CCTV Manufacturer 'Factory Outlet' Store

You have it for Nike, Polo, Chanel, etc.

Now, you have a 'factory outlet' store for a CCTV manufacturer.

What do you think? Their prices are way less than what can be found for third party online retailers.

I mean, it's Speco, so there's that issue. But good or bad concept?


You are of course the expert in these matters but I didn't think the prices looked interesting enough to be found in the "factory outlet" section. Indoor IP box camera 84 dollars?

You want it for even less? :)

One wonders if the authorized channel price for these products is even lower, otherwise one would expect the usual grumblings from those further down the line.

Presumably the counter will be that this is only for 'closeouts' and 'refurbs', though i could not tell which was which on that site.

I'm not sure of Speco's commitment to intermediation, but wouldn't a staunch defender of the channel forego the equivication altogether? Considering ultra-low web prices, refurb or not, can cost integrators at least some revenue, as well as undermining the brand perception to a degree.

An Avigilon Factory Direct Store, for instance would likely cause a minor revolt, no?

Those prices are decent. I'd have to buy a couple cameras and put them through some testing and see how they look in various lighting situations. I would probably buy from them, but not exclusively.

Ben, as a point of reference, Speco's 'factory outlet' pricing for refurb / closeout is about the same as Hikvision / Dahua / ACTi / Vivotek for brand new, first run products.

Thanks John. I recently had reason to buy some cameras direct from China, and I was surprised at the quality and also the ease of browsing into them and changing their IP. The prices were lower than the Speco store, and they look good.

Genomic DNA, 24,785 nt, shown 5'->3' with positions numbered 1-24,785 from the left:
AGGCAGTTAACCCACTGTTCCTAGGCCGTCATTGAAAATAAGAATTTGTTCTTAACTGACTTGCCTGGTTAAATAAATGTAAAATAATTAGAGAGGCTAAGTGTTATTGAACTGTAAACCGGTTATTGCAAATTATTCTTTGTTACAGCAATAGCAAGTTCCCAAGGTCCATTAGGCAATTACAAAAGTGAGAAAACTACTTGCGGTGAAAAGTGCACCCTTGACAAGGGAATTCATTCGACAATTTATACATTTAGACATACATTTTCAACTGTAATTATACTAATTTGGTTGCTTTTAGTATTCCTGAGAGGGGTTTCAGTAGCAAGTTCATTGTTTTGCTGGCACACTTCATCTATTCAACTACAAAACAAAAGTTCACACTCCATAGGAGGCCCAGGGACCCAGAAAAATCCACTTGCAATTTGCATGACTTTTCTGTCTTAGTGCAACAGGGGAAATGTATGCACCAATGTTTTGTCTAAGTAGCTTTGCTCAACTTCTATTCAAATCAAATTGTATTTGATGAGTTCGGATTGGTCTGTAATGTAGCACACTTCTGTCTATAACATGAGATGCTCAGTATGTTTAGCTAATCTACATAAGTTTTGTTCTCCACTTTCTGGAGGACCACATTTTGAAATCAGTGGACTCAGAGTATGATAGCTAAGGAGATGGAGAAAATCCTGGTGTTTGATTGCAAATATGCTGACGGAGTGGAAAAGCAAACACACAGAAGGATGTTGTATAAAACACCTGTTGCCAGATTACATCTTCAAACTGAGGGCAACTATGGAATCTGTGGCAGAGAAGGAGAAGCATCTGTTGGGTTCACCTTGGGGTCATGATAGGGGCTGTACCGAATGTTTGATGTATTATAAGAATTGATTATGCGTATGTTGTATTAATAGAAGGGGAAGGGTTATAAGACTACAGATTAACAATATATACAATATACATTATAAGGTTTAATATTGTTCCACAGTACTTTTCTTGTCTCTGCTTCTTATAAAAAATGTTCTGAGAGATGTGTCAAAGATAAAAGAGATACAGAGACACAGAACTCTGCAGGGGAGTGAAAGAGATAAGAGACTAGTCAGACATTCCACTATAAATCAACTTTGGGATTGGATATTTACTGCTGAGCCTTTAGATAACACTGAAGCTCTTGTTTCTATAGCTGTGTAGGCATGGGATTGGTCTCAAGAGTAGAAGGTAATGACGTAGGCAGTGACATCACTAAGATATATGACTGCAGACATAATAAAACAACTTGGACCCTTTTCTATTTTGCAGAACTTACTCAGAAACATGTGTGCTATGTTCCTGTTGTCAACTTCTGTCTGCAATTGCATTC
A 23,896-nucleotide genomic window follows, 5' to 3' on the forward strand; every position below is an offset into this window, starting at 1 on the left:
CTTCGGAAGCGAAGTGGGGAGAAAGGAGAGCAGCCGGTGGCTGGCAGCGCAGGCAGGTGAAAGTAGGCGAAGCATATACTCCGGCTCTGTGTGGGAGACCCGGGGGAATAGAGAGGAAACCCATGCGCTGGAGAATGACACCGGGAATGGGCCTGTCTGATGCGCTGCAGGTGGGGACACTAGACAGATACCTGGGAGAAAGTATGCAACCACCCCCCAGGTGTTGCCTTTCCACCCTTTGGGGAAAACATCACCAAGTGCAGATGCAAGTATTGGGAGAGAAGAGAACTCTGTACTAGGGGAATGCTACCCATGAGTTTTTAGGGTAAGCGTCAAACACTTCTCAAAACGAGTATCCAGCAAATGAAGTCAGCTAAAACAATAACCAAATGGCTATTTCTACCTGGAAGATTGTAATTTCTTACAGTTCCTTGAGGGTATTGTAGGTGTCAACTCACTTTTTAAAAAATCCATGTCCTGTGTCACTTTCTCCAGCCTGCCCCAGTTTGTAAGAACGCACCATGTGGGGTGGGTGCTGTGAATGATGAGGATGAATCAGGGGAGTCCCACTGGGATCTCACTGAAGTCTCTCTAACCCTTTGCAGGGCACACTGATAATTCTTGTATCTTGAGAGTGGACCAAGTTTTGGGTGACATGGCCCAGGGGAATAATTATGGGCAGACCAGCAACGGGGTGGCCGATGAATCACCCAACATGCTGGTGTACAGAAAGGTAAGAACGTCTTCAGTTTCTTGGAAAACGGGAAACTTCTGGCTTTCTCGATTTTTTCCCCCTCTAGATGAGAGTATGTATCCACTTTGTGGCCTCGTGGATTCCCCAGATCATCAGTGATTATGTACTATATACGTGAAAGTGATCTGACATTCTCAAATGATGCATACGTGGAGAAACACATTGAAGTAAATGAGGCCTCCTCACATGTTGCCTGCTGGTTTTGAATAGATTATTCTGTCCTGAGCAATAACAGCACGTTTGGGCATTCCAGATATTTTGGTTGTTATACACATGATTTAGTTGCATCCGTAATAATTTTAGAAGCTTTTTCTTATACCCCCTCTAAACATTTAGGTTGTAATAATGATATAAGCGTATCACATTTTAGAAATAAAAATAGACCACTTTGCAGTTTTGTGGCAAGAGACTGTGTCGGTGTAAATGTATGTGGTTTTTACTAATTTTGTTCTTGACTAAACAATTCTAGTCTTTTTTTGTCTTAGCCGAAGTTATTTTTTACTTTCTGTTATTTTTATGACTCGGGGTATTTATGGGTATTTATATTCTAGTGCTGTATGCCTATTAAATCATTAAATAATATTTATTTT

"I recently had reason to buy some cameras direct from China"

You and Speco may have something in common ;)

I take it you're not a proponent of such activities?

No, not against it.

It's just become a lot easier for integrators / users to source directly in China today whereas in the past it was limited to larger companies that went to China, established partnerships, etc.

This 'source' might be a honeyhole for small installers or DIYers, but 'no grey market' products or strict prohibition on proposing factory seconds/ refurb product is pretty standard policy for many purchasing departments.

That's a good point. I am curious how Speco is going to label these products.

Also, I would think this restrictions would not apply to 'closeouts', as those, by definition, would not be refurbed.

What is the precise definition of refurb? Is it any product returned and replaced under warranty, that then gets fixed? Is it a legal requirement to list as such?

Yes, If something is sold as a refurb or B-Stock, it must be marked as such. Returned product needs to be brought back to the factory shipping condition (accessories, manuals, etc). I believe it is up to the manufacturer to determine applicable warranty offered.